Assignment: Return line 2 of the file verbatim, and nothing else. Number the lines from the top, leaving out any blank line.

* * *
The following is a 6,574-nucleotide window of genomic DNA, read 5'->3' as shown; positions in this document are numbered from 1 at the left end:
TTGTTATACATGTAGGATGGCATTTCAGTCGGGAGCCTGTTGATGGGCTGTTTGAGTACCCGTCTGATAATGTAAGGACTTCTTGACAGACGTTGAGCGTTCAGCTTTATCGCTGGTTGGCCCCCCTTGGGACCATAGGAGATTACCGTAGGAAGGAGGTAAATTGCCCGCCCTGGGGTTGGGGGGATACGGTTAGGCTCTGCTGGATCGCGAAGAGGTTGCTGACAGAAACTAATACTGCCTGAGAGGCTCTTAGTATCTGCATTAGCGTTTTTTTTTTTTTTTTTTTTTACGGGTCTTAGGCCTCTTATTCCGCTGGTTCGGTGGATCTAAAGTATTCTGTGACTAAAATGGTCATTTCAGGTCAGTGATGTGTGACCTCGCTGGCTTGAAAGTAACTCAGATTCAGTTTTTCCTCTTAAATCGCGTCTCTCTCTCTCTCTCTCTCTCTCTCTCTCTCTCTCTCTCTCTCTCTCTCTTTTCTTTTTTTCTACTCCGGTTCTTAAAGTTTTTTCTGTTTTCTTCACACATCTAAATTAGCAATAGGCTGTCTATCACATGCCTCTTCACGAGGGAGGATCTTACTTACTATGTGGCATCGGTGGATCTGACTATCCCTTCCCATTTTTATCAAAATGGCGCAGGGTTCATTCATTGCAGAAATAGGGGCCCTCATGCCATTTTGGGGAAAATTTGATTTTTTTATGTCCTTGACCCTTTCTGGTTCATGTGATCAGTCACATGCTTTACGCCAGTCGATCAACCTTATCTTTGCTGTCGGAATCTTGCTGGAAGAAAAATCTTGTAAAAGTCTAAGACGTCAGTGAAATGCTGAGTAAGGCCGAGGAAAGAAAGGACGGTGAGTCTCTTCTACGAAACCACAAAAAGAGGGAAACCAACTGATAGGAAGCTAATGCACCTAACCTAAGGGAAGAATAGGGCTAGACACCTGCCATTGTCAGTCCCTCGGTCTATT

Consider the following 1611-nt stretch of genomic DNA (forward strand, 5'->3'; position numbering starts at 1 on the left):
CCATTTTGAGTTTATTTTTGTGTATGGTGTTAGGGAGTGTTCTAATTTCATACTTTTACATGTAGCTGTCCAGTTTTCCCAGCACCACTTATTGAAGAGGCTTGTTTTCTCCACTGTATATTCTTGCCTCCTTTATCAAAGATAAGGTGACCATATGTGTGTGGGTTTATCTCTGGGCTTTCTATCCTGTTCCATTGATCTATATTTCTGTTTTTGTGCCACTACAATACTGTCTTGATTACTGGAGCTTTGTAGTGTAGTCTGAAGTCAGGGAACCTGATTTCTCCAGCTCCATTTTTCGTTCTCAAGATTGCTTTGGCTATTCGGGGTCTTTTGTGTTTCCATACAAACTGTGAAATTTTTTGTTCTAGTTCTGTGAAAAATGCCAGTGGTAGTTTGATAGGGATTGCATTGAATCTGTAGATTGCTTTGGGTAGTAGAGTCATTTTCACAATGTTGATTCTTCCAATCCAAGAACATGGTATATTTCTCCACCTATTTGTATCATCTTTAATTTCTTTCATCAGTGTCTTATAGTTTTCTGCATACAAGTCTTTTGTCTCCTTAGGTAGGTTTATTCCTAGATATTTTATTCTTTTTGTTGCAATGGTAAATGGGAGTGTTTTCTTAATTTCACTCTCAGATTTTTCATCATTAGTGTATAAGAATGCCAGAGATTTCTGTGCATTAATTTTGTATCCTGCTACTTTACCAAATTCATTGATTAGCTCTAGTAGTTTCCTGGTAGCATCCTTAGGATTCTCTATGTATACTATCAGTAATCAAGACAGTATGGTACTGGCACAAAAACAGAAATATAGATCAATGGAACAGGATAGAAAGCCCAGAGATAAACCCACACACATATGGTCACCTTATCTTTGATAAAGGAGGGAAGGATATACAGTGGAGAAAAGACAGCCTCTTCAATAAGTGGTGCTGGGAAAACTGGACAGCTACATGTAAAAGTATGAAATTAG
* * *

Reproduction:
TTGTTATACATGTAGGATGGCATTTCAGTCGGGAGCCTGTTGATGGGCTGTTTGAGTACCCGTCTGATAATGTAAGGACTTCTTGACAGACGTTGAGCGTTCAGCTTTATCGCTGGTTGGCCCCCCTTGGGACCATAGGAGATTACCGTAGGAAGGAGGTAAATTGCCCGCCCTGGGGTTGGGGGGATACGGTTAGGCTCTGCTGGATCGCGAAGAGGTTGCTGACAGAAACTAATACTGCCTGAGAGGCTCTTAGTATCTGCATTAGCGTTTTTTTTTTTTTTTTTTTTTACGGGTCTTAGGCCTCTTATTCCGCTGGTTCGGTGGATCTAAAGTATTCTGTGACTAAAATGGTCATTTCAGGTCAGTGATGTGTGACCTCGCTGGCTTGAAAGTAACTCAGATTCAGTTTTTCCTCTTAAATCGCGTCTCTCTCTCTCTCTCTCTCTCTCTCTCTCTCTCTCTCTCTCTCTCTCTCTTTTCTTTTTTTCTACTCCGGTTCTTAAAGTTTTTTCTGTTTTCTTCACACATCTAAATTAGCAATAGGCTGTCTATCACATGCCTCTTCACGAGGGAGGATCTTACTTACTATGTGGCATCGGTGGATCTGACTATCCCTTCCCATTTTTATCAAAATGGCGCAGGGTTCATTCATTGCAGAAATAGGGGCCCTCATGCCATTTTGGGGAAAATTTGATTTTTTTATGTCCTTGACCCTTTCTGGTTCATGTGATCAGTCACATGCTTTACGCCAGTCGATCAACCTTATCTTTGCTGTCGGAATCTTGCTGGAAGAAAAATCTTGTAAAAGTCTAAGACGTCAGTGAAATGCTGAGTAAGGCCGAGGAAAGAAAGGACGGTGAGTCTCTTCTACGAAACCACAAAAAGAGGGAAACCAACTGATAGGAAGCTAATGCACCTAACCTAAGGGAAGAATAGGGCTAGACACCTGCCATTGTCAGTCCCTCGGTCTATT